Amendments introduced in the House of Lords

The “sustainability objective” is that—

1. (a) fish and aquaculture activities do not compromise environmental

sustainability in either the short or the long term;

2. (b) subject to subsection (2)(a), fishing fleets must— 15

(i) be managed to achieve economic, social and employment benefits and contribute to the availability of food supplies, and (ii) have fishing capacity that is economically viable but does not overexploit marine stocks.

The sustainability objective is the prime fisheries objective. 20

The “precautionary objective” is that—

(a) the precautionary approach to fisheries management is applied, and

(b) exploitation of marine stocks restores and maintains populations of harvested species above biomass levels capable of producing maximum sustainable yield.

Full story courtesy of the NNFo website 24TH JULY 2020 IN BREXIT, EUROPE / COMMON FISHERIES POLICY

In related story that appeared in the Northern Scot newspaper it is apprent that feelings are running high with some north of the border:

Fishing in Moray: Scotland being 'frozen out' of maritime discussions

The Scottish Government claims it is being "frozen out" over talks about the future of the fishing industry and maritime security.

Humza Yousaf, the Justice Secretary, is complaining that the devolved governments have been omitted from the UK Government’s Ministerial EU Exit Operations Committee, where maritime issues are being discussed.

Justice secretary Humza has called for an urgent four nation ministerial meeting on the issue. He said: "While we remain opposed to leaving the EU and believe it is extremely reckless to rule out an extension to the Transition Period, as a responsible government we want to be as fully prepared for Brexit as possible, including working with the other UK Governments."

Scotland’s waters cover 62% of the UK’s domestic exclusive economic zone. Marine and fisheries compliance is a fully devolved issue. As such, Marine Scotland Compliance regularly inspects and patrols Scottish waters to ensure fisheries are sustainable and to provide protection for the marine environment.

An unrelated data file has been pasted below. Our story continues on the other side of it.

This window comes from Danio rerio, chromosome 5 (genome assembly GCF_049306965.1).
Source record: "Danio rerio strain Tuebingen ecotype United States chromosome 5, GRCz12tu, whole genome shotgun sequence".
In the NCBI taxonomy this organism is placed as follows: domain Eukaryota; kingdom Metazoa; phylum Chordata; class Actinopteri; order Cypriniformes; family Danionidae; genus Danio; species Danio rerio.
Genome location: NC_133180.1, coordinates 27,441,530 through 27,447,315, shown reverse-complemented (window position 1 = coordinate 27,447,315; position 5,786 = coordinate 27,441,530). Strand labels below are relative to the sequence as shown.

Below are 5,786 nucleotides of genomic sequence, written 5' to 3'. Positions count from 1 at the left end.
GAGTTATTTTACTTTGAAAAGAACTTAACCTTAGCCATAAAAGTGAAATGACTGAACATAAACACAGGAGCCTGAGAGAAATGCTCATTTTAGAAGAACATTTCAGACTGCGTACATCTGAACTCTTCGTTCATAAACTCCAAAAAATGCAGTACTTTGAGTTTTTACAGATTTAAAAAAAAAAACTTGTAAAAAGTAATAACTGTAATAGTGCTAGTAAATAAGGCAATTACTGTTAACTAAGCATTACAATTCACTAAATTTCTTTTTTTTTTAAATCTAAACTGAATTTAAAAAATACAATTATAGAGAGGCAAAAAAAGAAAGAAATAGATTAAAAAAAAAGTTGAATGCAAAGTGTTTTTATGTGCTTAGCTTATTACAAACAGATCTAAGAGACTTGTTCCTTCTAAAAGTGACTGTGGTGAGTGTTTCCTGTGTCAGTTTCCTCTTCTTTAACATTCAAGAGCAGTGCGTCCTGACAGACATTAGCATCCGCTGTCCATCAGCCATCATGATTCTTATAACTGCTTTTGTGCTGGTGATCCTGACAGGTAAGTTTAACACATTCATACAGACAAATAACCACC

Mr Yousaf said: "The Scottish Government has responsibility for many aspects of maritime security, in particular marine and fisheries protection.  "Given Scotland represents a large area of UK waters, we have extensive expertise to share.

"We have had a good working relation with the UK Government, but it is deeply concerning that devolved governments have now been frozen out of UK Ministers’ maritime Brexit discussions."

The Department for Transport co-ordinates the UK Government’s work on maritime security. Mr Yousaf says he has written to the UK’s Transport Secretary Grant Shapps calling for an urgent four nation ministerial meeting.

He said: "This is more than just another example of UK Ministers seeking to undermine devolution and respect for devolved competencies.  "It compromises our ability to protect Scottish interests and seriously hampers the UK’s Brexit preparations on this critical matter."

By Alistair Whitfield-

Meanwhile, the Yorkshire Post also carried a story by Emma Hardy (MP for Hull West & Hessle)

Stop treating fishing like a second-class industry 

THOSE of us who are privileged to live on the Humber understand better than most the importance of fishing – not only to our region, but to our country.  Unfortunately, for all their bluster on making fishing a priority after Brexit, the Tories have proved once again that they just don’t get it.